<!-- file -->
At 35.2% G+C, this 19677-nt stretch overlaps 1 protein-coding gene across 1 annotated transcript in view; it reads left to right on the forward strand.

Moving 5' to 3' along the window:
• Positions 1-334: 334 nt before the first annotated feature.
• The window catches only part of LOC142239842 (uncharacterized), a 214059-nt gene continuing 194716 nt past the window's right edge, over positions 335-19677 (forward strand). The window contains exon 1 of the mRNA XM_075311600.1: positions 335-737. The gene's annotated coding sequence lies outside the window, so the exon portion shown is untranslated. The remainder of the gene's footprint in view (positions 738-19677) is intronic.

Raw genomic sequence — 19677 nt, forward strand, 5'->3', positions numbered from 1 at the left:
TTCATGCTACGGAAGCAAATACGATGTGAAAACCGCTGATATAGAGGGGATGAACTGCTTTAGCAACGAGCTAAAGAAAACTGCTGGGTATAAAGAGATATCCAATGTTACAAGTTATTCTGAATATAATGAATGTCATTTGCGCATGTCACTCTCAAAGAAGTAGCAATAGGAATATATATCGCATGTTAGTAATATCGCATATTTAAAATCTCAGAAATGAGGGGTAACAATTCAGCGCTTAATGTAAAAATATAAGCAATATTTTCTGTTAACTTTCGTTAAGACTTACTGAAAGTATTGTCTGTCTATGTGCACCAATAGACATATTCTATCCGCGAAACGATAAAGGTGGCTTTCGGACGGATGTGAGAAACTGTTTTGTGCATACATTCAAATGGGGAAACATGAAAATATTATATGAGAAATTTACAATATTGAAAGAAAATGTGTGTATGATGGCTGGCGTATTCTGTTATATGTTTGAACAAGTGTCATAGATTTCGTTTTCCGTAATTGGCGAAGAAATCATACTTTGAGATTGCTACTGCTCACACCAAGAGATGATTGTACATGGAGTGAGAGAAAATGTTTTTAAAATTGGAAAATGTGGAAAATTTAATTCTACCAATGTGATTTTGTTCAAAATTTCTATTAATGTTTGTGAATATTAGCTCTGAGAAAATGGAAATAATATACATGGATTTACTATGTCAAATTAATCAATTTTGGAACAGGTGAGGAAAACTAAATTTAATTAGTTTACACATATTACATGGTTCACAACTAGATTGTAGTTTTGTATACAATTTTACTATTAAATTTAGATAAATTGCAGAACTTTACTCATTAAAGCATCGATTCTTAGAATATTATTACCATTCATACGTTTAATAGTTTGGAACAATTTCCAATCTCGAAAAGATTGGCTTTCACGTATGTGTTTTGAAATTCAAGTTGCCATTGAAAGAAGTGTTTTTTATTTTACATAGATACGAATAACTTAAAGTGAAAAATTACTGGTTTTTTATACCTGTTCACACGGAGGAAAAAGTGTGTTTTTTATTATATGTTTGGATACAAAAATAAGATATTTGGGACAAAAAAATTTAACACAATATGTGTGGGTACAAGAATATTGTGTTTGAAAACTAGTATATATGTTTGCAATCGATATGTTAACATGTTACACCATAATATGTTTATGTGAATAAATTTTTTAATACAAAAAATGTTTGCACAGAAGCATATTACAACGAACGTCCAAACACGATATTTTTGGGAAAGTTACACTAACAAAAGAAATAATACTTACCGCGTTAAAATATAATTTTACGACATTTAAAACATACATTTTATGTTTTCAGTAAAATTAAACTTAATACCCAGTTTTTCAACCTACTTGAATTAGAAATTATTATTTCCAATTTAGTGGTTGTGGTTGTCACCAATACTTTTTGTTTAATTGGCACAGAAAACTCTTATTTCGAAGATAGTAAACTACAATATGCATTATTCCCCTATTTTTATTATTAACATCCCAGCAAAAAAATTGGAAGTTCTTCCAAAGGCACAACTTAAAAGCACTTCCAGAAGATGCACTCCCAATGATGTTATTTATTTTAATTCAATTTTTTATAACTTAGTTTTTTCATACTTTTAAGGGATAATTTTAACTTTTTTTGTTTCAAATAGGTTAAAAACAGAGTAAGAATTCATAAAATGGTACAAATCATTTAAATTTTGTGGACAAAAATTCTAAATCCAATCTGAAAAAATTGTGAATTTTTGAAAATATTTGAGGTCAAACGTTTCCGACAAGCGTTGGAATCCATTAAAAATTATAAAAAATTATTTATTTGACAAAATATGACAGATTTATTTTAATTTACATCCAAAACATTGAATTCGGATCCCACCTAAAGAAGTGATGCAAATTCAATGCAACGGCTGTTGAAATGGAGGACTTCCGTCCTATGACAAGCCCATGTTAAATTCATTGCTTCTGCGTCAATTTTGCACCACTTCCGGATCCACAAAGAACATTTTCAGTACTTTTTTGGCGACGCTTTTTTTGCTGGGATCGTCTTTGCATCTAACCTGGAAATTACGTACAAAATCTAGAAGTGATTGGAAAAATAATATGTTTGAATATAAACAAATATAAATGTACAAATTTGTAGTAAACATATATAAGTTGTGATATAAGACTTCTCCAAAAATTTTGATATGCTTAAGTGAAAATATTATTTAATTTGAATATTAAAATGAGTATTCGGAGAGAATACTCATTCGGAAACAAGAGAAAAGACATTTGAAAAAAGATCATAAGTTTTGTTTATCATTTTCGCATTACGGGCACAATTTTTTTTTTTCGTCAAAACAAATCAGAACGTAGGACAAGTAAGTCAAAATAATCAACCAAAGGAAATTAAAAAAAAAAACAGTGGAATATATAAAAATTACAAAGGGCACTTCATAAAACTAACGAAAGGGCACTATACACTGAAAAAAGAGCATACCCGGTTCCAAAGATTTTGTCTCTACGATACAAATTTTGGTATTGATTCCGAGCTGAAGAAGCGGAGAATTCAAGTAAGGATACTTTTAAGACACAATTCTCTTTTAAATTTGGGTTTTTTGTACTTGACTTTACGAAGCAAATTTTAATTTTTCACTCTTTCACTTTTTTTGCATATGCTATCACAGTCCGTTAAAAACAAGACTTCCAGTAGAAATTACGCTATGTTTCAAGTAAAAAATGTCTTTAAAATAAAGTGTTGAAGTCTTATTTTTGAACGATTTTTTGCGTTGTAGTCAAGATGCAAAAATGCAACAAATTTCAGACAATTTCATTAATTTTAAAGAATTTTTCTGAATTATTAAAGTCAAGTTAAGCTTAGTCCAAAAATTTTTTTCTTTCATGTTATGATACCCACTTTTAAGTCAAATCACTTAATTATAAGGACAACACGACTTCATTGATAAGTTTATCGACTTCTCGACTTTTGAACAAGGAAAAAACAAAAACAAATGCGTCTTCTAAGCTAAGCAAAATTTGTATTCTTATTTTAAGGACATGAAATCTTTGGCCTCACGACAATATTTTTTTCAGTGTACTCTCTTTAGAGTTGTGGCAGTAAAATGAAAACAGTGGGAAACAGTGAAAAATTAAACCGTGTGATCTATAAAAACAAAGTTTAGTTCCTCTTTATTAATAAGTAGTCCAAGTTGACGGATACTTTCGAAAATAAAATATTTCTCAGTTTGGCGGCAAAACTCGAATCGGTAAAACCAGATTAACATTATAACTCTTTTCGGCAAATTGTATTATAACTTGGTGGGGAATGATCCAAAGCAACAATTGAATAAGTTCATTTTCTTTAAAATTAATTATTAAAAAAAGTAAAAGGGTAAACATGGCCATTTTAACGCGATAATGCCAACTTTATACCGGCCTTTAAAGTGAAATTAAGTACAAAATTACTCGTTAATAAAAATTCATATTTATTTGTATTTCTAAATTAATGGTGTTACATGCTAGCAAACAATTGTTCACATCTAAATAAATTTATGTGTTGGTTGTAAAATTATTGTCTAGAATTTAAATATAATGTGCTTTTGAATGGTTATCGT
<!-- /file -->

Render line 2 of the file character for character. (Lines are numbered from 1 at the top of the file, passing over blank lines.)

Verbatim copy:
Moving 5' to 3' along the window: